Sunday, January 09, 2011

Dentistry and Teaching

I had a little bit of oral surgery during our week off. I'm in awe of the surgeon's skill, efficiency and "chairside" manner. He knew exactly what to do and didn't waste a minute getting right down to his work. He documented every step with photos so that he would leave nothing to memory or guesswork. He told me what to expect in the week after surgery. My family dentist forwarded the pictures (I'll spare you) and the surgeon's report, which included phrases like, "pedunculated gingival lesion in the interproximal papilla." The surgeon never used language like that when he was talking to me.

What does all of this have to do with teaching 4th grade? Just that if my oral surgeon could watch me at work in my classroom, I hope that he would be equally impressed with my skill, efficiency, and "deskside" manner.

I hope he would appreciate the number of decisions I make and small teaching moments I experience in a day (or even an hour). Last week he could have seen me move from Italy's invasion of Albania in WWII to facts about omnivores to the Indiana Pacers to the life cycle of the koala during reading workshop. He could have seen me move from chemical reactions, to words in context in a read aloud, to compatible numbers in estimating division, to nonfiction text structures. All in the course of a day of teaching, all without missing a beat. (It was a good day!)

I hope he would appreciate the variety of ways I document my teaching and student learning. I, too, use photos, along with voice memos, video, charts on clipboards, sticky notes, and anchor charts on the SmartBoard and chart paper.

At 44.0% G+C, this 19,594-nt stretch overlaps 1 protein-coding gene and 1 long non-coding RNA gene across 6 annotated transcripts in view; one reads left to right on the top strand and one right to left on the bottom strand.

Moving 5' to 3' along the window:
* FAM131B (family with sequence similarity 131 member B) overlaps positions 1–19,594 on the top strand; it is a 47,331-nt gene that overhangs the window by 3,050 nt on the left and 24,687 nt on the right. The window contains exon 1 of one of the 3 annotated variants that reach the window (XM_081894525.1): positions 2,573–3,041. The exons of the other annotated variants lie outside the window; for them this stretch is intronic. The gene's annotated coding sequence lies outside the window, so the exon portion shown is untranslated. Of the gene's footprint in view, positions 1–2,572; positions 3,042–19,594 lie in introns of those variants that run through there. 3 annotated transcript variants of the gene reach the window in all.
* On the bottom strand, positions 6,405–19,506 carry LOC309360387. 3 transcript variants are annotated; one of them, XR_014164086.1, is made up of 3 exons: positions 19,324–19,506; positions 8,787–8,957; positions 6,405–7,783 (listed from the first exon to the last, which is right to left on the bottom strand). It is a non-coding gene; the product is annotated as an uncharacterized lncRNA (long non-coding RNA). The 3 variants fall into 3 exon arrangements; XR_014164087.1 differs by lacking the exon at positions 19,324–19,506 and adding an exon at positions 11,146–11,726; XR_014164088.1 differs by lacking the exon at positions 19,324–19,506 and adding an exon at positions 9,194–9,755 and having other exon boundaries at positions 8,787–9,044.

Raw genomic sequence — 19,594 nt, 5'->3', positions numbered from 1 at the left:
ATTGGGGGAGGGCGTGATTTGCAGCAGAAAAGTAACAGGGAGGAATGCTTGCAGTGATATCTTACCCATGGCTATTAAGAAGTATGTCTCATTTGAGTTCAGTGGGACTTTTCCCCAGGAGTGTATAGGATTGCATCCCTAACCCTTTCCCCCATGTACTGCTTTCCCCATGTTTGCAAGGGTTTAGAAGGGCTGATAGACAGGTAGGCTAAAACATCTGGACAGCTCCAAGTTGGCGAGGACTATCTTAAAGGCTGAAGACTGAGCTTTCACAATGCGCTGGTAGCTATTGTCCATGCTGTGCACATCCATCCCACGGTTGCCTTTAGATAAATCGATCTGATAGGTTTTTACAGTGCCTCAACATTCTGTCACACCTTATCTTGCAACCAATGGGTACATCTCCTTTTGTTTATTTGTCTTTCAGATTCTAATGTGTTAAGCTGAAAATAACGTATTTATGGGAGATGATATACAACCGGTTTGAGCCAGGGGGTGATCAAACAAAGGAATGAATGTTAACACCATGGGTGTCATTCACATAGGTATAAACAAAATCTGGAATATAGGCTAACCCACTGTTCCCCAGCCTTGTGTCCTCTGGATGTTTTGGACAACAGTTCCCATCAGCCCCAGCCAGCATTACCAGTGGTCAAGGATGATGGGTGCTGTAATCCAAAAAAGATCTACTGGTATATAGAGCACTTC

And I hope he would appreciate the lack of "education-ese" in the conference I had with a parent after school on Friday. (And the parallel between the way he worked me in to get that surgery done during break and the way I stayed late on a Friday so that the parent, student and I could get a fresh start next week.)

My gum is healing nicely -- the last of the stitches fell out yesterday. And now I need to go grade some papers and craft some lesson plans for the week ahead.


  1. Great analogy, Mary Lee. I am certain that your oral surgeon would be most impressed. I know I am!

  2. What a fun post to read--well said! I wish the world could see what we do and how well we do it. Teachers would surely be as respected as dentists, if only they could see us in action.

  3. I know that your surgeon would be in awe of you, too, Mary Lee. The best pros make everything look effortless, as they hide the five-syllable words. Glad you're on the mend!

  4. Anonymous4:05 PM

    Mary Lee --
    Thanks for sharing this comparison. It is so true. Hope your recovery has been speedy + painless.

  5. Great post! I am often impressed with the ease grace of a great teacher. I often wonder if others see this too, or does it take the eye of fellow educator?

  6. Well said, Mary Lee. Well said. I hope my daughter has a fourth grade teacher like you in her future!


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